How President Nelson Taught Me that the Church Needs My Voice as a Latter-day Saint Woman
Contributed By Sarah Jane Weaver, Church News editor
“My dear sisters, we need you! We need your strength, your conversion, your conviction, your ability to lead, your wisdom, and your voices.” —President Russell M. Nelson
During his recent trip to five countries in South America from October 19 to 28, President Russell M. Nelson sat down for an interview with Sergio Rubin, Pope Francis’s official biographer.
With other Church and Deseret Management Corporation employees, I was allowed to sit in on the October 26 interview and listen.
An Argentine-based journalist and writer, Mr. Rubin had many questions for President Nelson.
The pair discussed the growth of the Church in South America, the Rome Italy Temple, abortion, same-sex attraction, polygamy, family history, self-reliance, and religious freedom.
President Nelson was confident with every answer.
“The family is under attack and religion is under attack,” he declared. “But we are confident that the family will prevail and religion will prevail.”
However, the question that meant the most to me was the question President Nelson elected not to answer.
“Many churches are ruled by men, at the exclusion of women,” said Mr. Rubin. “Is this the case for The Church of Jesus Christ of Latter-day Saints?”
“Well,” said President Nelson, “you should talk to a woman about that.”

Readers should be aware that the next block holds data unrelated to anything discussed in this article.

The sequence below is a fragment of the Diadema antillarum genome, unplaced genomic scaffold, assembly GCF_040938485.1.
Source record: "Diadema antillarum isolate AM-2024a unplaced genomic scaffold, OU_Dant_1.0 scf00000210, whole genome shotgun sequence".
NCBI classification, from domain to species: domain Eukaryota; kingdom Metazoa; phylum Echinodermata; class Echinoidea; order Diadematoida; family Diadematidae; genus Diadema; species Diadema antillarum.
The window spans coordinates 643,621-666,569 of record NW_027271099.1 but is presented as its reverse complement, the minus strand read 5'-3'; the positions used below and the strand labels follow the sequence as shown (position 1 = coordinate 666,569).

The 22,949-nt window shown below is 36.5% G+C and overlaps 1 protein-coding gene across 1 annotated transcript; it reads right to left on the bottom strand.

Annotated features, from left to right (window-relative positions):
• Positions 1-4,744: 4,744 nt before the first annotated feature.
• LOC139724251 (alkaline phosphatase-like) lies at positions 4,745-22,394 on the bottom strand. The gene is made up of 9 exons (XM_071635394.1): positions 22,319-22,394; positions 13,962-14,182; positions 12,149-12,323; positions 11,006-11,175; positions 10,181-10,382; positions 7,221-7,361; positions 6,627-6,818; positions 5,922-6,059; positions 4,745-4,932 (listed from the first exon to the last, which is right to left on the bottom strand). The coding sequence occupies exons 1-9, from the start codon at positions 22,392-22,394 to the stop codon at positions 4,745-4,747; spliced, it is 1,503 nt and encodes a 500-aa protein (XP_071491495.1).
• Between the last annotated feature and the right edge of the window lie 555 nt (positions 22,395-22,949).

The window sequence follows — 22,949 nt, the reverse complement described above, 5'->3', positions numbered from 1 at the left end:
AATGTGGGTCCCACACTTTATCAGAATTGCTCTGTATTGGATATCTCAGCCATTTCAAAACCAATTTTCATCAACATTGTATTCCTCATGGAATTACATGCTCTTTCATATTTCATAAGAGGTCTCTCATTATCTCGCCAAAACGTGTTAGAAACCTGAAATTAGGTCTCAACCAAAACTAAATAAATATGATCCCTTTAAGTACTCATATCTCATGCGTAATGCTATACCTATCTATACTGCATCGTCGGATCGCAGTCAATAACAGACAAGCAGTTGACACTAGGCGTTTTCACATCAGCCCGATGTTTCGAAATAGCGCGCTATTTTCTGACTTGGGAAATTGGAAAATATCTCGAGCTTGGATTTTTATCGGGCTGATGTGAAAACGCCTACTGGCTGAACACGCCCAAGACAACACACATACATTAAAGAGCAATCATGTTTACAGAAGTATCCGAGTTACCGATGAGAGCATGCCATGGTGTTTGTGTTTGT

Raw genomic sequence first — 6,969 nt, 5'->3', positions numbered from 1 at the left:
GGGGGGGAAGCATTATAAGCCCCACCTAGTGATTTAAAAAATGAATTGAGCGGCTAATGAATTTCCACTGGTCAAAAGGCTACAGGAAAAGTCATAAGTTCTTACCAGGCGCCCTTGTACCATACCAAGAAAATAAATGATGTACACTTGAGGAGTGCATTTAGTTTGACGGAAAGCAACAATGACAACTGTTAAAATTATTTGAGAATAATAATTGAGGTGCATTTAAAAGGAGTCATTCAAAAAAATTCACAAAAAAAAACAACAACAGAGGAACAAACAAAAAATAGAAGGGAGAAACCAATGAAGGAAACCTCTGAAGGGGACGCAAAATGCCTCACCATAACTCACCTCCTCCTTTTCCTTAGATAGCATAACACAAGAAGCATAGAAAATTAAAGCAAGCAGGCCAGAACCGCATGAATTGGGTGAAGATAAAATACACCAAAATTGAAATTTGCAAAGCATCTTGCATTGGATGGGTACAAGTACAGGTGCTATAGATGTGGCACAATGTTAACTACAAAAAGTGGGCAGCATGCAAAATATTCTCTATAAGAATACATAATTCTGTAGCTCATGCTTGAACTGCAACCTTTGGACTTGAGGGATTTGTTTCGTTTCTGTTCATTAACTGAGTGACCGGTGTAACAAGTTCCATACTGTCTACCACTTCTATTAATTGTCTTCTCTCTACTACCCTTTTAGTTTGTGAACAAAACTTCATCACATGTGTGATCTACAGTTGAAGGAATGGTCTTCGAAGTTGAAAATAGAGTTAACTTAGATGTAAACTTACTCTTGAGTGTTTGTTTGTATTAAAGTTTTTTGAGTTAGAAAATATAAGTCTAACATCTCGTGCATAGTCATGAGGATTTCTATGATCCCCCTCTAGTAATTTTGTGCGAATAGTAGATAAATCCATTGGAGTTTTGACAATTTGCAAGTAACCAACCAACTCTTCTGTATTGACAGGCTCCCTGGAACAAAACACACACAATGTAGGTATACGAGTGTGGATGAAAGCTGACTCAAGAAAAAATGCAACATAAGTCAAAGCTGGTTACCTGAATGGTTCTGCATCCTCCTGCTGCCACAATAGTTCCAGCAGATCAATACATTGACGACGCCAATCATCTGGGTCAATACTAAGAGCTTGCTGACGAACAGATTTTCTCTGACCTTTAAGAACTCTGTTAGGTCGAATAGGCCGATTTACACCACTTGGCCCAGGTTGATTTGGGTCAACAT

President Nelson then turned and looked at Sheri Dew, executive vice president of Deseret Management Corporation, the CEO of Deseret Book Company, and former Relief Society General Presidency member.
“Can you help with this answer about the role of women in the Church?” he asked her. He motioned her into camera range.
Sister Dew told Mr. Rubin that he would have a hard time finding a church where more women have more authority than in The Church of Jesus Christ of Latter-day Saints.
“There are hundreds of thousands of women, right now, who have legitimate leadership opportunities and expectations. As women in the Church we teach and preach, we expound doctrine, we serve missions as full-time proselyting missionaries, and we have leadership responsibilities,” she said.
Then she added, “I actually feel ennobled by being a Latter-day Saint woman. Every opportunity for growth I have ever had has come because of the Church.”
President Nelson looked at Mr. Rubin and said, “It is better coming from a woman than from me.”
Mr. Rubin agreed. “That is a live testimony,” he said.
The message was powerful. When given the chance to talk about women in the Church, our prophet had not spoken about Church doctrine or priesthood authority. He had not spoken of his wife or nine daughters. And he did not draw from one of the many sermons he has delivered about women. Instead, he called on a woman to speak for herself.
President Nelson’s invitation to Sister Dew seemed like an invitation to me as well. The Church needs my voice as a Latter-day Saint woman. That is what I know now that I didn’t know before the South America ministry tour.
I will never forget the way President Nelson watched as Sister Dew answered Mr. Rubin’s question. It was a look that reflected gratitude and trust for all Latter-day Saint women.
President Nelson’s messages to women have always been profound.
“My dear sisters, we need you!” he said during the October 2015 general conference. “We need your strength, your conversion, your conviction, your ability to lead, your wisdom, and your voices” (“A Plea to My Sisters”).
It’s a sentiment I know he means.
The Church needs our voices. Let’s be ready. President Nelson has called on each of us to speak for ourselves.
Sergio Rubin, Argentine journalist and biographer of Pope Francis, interviews President Russell M. Nelson of The Church of Jesus Christ of Latter-day Saints in Montevideo, Uruguay on October 26, 2018. Photo by Jeffrey D. Allred, Deseret News.